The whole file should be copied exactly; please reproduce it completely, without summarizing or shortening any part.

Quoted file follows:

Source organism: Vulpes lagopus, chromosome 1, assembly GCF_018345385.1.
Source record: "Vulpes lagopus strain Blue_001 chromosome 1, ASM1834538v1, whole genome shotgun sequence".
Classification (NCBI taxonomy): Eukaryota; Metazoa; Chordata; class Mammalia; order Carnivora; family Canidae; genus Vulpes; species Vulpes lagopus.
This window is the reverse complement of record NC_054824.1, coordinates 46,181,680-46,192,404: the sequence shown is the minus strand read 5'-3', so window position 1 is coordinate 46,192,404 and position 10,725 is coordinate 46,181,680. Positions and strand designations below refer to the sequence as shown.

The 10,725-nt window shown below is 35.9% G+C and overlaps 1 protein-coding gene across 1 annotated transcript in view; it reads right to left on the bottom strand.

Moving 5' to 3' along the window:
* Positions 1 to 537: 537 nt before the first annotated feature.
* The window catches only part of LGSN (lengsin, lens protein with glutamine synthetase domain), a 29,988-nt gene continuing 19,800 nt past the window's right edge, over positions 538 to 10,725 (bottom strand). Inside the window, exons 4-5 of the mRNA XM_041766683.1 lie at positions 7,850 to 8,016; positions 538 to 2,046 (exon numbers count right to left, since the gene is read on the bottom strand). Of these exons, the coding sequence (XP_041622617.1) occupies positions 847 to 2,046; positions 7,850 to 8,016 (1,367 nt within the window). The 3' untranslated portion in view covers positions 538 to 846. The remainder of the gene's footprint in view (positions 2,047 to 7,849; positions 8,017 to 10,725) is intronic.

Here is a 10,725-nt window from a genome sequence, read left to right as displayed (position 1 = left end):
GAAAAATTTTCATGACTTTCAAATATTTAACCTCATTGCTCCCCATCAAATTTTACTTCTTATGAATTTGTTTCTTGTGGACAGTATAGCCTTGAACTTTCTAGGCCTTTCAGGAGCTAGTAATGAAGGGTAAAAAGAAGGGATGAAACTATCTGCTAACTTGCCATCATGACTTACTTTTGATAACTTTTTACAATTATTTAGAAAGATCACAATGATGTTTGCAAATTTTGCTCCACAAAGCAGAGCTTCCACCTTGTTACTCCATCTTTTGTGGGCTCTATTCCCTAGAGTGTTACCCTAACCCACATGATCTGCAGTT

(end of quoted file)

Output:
Source organism: Vulpes lagopus, chromosome 1, assembly GCF_018345385.1.
Source record: "Vulpes lagopus strain Blue_001 chromosome 1, ASM1834538v1, whole genome shotgun sequence".
Classification (NCBI taxonomy): Eukaryota; Metazoa; Chordata; class Mammalia; order Carnivora; family Canidae; genus Vulpes; species Vulpes lagopus.
This window is the reverse complement of record NC_054824.1, coordinates 46,181,680-46,192,404: the sequence shown is the minus strand read 5'-3', so window position 1 is coordinate 46,192,404 and position 10,725 is coordinate 46,181,680. Positions and strand designations below refer to the sequence as shown.

The 10,725-nt window shown below is 35.9% G+C and overlaps 1 protein-coding gene across 1 annotated transcript in view; it reads right to left on the bottom strand.

Moving 5' to 3' along the window:
* Positions 1 to 537: 537 nt before the first annotated feature.
* The window catches only part of LGSN (lengsin, lens protein with glutamine synthetase domain), a 29,988-nt gene continuing 19,800 nt past the window's right edge, over positions 538 to 10,725 (bottom strand). Inside the window, exons 4-5 of the mRNA XM_041766683.1 lie at positions 7,850 to 8,016; positions 538 to 2,046 (exon numbers count right to left, since the gene is read on the bottom strand). Of these exons, the coding sequence (XP_041622617.1) occupies positions 847 to 2,046; positions 7,850 to 8,016 (1,367 nt within the window). The 3' untranslated portion in view covers positions 538 to 846. The remainder of the gene's footprint in view (positions 2,047 to 7,849; positions 8,017 to 10,725) is intronic.

Here is a 10,725-nt window from a genome sequence, read left to right as displayed (position 1 = left end):
GAAAAATTTTCATGACTTTCAAATATTTAACCTCATTGCTCCCCATCAAATTTTACTTCTTATGAATTTGTTTCTTGTGGACAGTATAGCCTTGAACTTTCTAGGCCTTTCAGGAGCTAGTAATGAAGGGTAAAAAGAAGGGATGAAACTATCTGCTAACTTGCCATCATGACTTACTTTTGATAACTTTTTACAATTATTTAGAAAGATCACAATGATGTTTGCAAATTTTGCTCCACAAAGCAGAGCTTCCACCTTGTTACTCCATCTTTTGTGGGCTCTATTCCCTAGAGTGTTACCCTAACCCACATGATCTGCAGTT